Generating Combining Forms in Devanagari

la_half_devanagariUnicode has been a boon for Indic Computing. Before the Arrival of Unicode, Indic scripts usually resorted to hack encoding of Latin & Extended Latin to encode them. This resulted in the creation of numerous non-standard fonts which were mutually incompatible. Every application, or website followed its own encoding schememe. Thanks to Unicode, Indic Scripts now have a uniforms standard, though legacy fonts are still in use albeit much restricted.

The introduction radicalized Indic font encodings, by resorting to logical order of the characters rather than the visual order. But It has its own limitation. In legacy fonts, the display of the script could be twisted and extended to suit our own needs. As, the scripts were encoded as glyph pieces. 
Even in Unicode it is possible to generate some of the glyph pieces, using Unicode control characters.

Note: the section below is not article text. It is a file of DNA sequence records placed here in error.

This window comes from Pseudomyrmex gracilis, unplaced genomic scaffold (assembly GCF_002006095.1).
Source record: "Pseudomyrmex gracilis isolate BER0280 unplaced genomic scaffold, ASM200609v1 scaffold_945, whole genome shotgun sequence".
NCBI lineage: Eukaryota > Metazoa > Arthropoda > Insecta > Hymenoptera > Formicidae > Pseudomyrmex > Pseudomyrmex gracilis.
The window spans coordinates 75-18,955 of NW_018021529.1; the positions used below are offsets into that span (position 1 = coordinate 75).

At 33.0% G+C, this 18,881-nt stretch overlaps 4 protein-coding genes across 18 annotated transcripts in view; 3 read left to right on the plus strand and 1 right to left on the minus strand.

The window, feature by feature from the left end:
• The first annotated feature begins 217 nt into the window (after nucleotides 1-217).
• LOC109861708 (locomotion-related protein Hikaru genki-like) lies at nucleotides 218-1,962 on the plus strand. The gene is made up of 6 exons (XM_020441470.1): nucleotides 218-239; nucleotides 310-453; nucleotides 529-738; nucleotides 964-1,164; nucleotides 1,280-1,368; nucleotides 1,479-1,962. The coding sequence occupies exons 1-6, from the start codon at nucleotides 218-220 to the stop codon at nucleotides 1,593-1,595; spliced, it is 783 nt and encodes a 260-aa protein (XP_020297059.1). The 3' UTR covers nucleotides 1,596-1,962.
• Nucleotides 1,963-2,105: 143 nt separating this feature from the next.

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Book of John in Telugu – 1860

Repha-TeWhile writing the “Telugu Notes” for the Aksharamukha convertor, I suddenly remembered seeing the usage of Repha in Telugu script somewhere. Modern Telugu doesn’t use any Repha symbol. But its sister script, Kannada preserves the usage of Repha till to this day.


For those who do not know what exactly a Repha is, It is basically a special symbol to denote pre-consonantal /ra/. Such as in these words sarva, varga etc. Many Brahmic Scripts possess a repha.


Back to what I was speaking about, yeah so, I recollected that I has seen the usage of Telugu Repha in old version of a Telugu Bible that was published in 1860.. On searching my pdf dumps in my PC, I found the file which I had downloaded, probably from long time ago.


The Title of the book itself had a prominent Repha :


yōhānu vrāsina suvārta – యోహాను వ్రాసిన సువార్త 

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